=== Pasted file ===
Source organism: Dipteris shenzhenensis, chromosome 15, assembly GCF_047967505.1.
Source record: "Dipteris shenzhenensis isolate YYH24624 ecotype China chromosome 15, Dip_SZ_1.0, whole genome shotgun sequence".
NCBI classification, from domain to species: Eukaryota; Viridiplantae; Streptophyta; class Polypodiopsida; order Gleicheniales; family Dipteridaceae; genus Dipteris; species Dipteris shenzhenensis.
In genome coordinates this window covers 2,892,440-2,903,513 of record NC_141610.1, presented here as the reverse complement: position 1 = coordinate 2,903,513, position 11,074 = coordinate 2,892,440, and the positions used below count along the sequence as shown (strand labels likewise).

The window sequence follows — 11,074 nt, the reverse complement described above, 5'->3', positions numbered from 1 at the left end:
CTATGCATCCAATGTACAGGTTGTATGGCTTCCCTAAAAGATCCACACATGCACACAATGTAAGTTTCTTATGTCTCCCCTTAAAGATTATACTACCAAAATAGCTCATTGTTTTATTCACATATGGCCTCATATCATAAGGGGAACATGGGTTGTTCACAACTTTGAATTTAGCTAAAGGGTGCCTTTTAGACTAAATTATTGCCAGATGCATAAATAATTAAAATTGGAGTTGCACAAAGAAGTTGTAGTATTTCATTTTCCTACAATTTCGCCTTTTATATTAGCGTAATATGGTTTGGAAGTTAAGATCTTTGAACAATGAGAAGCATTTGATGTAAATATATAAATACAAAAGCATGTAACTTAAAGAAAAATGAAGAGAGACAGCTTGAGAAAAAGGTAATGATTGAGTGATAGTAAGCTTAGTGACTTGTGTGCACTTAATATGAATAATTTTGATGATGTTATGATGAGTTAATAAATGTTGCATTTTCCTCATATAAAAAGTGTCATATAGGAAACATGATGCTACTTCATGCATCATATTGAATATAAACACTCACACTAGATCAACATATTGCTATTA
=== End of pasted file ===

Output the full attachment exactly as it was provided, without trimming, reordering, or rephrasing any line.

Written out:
Source organism: Dipteris shenzhenensis, chromosome 15, assembly GCF_047967505.1.
Source record: "Dipteris shenzhenensis isolate YYH24624 ecotype China chromosome 15, Dip_SZ_1.0, whole genome shotgun sequence".
NCBI classification, from domain to species: Eukaryota; Viridiplantae; Streptophyta; class Polypodiopsida; order Gleicheniales; family Dipteridaceae; genus Dipteris; species Dipteris shenzhenensis.
In genome coordinates this window covers 2,892,440-2,903,513 of record NC_141610.1, presented here as the reverse complement: position 1 = coordinate 2,903,513, position 11,074 = coordinate 2,892,440, and the positions used below count along the sequence as shown (strand labels likewise).

The window sequence follows — 11,074 nt, the reverse complement described above, 5'->3', positions numbered from 1 at the left end:
CTATGCATCCAATGTACAGGTTGTATGGCTTCCCTAAAAGATCCACACATGCACACAATGTAAGTTTCTTATGTCTCCCCTTAAAGATTATACTACCAAAATAGCTCATTGTTTTATTCACATATGGCCTCATATCATAAGGGGAACATGGGTTGTTCACAACTTTGAATTTAGCTAAAGGGTGCCTTTTAGACTAAATTATTGCCAGATGCATAAATAATTAAAATTGGAGTTGCACAAAGAAGTTGTAGTATTTCATTTTCCTACAATTTCGCCTTTTATATTAGCGTAATATGGTTTGGAAGTTAAGATCTTTGAACAATGAGAAGCATTTGATGTAAATATATAAATACAAAAGCATGTAACTTAAAGAAAAATGAAGAGAGACAGCTTGAGAAAAAGGTAATGATTGAGTGATAGTAAGCTTAGTGACTTGTGTGCACTTAATATGAATAATTTTGATGATGTTATGATGAGTTAATAAATGTTGCATTTTCCTCATATAAAAAGTGTCATATAGGAAACATGATGCTACTTCATGCATCATATTGAATATAAACACTCACACTAGATCAACATATTGCTATTA